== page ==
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democrattotheend Donating Member (1000+ posts) Send PM | Profile | Ignore Sun Jan-17-10 09:33 AM
Response to Original message
25. So do I, but I doubt there are even 51 votes for it
Sadly, I think HR676 would get maybe 25-30 votes in the Senate and maybe 150 in the House. Obama did not push for it because he knew there were nowhere close to enough votes for it.
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nightrain Donating Member (1000+ posts) Send PM | Profile | Ignore Sun Jan-17-10 02:21 PM
Response to Reply #25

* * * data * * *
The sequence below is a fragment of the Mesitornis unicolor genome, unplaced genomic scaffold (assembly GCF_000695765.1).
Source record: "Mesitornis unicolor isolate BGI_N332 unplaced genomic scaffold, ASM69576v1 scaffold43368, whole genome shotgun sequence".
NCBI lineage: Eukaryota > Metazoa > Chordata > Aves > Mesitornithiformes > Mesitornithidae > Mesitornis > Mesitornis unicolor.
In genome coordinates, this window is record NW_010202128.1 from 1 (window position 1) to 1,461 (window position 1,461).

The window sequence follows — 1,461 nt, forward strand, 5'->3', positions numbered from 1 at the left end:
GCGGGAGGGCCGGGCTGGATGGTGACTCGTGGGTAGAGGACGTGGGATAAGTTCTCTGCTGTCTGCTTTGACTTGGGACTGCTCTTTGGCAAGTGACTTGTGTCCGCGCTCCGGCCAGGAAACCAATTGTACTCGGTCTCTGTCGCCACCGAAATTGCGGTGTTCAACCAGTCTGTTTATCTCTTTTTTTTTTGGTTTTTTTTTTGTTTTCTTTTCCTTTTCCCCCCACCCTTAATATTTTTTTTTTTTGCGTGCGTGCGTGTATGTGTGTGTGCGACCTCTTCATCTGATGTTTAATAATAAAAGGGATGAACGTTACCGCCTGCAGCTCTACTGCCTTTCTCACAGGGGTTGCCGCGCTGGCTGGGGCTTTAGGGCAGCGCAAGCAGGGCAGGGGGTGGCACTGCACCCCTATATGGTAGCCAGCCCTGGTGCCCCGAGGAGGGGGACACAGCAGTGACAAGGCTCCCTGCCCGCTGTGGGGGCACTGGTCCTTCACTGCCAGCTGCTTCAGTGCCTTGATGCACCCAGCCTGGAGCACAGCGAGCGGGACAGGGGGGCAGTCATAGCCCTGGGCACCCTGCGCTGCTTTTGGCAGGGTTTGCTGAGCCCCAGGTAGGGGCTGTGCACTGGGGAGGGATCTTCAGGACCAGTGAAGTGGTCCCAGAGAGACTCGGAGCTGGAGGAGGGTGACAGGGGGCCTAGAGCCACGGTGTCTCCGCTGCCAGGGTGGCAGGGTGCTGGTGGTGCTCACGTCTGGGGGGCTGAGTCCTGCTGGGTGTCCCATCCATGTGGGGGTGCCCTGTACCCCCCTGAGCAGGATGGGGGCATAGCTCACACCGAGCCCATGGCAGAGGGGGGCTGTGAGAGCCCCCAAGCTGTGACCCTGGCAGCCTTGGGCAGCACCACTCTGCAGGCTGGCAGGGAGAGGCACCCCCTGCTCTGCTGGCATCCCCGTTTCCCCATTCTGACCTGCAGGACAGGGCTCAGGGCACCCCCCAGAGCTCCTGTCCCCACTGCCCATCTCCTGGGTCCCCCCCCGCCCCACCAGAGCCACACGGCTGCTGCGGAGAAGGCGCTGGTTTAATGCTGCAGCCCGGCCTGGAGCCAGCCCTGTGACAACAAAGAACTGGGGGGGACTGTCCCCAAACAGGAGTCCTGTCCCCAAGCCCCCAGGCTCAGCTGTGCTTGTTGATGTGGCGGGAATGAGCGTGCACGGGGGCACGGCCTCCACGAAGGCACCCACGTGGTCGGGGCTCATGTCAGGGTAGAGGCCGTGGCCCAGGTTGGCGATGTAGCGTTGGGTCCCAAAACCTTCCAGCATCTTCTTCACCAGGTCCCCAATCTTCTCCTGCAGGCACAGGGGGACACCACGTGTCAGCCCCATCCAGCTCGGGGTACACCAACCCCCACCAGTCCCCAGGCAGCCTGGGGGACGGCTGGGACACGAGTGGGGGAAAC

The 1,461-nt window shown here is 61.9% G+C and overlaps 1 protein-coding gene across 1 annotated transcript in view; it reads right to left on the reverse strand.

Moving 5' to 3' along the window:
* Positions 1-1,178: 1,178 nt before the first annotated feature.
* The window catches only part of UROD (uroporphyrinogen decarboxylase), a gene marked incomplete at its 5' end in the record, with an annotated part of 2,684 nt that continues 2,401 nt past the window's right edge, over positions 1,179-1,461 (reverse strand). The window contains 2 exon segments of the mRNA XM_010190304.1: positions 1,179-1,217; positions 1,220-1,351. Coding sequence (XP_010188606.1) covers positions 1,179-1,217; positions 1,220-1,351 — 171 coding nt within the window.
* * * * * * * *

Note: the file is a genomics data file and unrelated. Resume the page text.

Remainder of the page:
32. I don't think that's the reason why he didn't push for it. He's
concerned about the withdrawal of big Pharma and insurance "contributions" for Dems in future elections. Look who Coakley spent time with rather than her intended constituents--"Too cold" to meet and greet the people of MA in Fenway? Park, she spent time in DC with big Pharma and insurance folks.

These are unfortunate decisions.
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nightrain Donating Member (1000+ posts) Send PM | Profile | Ignore Sun Jan-17-10 02:07 PM
Response to Original message
29. yep! Think of all the support he'd have from all the citizens... but he's
apparently scared of losing the big Pharma and insurance "donations"/bribes. Terribly sad and dangerous for the country's representative style of governance.



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Phx_Dem Donating Member (1000+ posts) Send PM | Profile | Ignore Sun Jan-17-10 02:20 PM
Response to Original message
31. That poor animal is dead. Stop beating it already.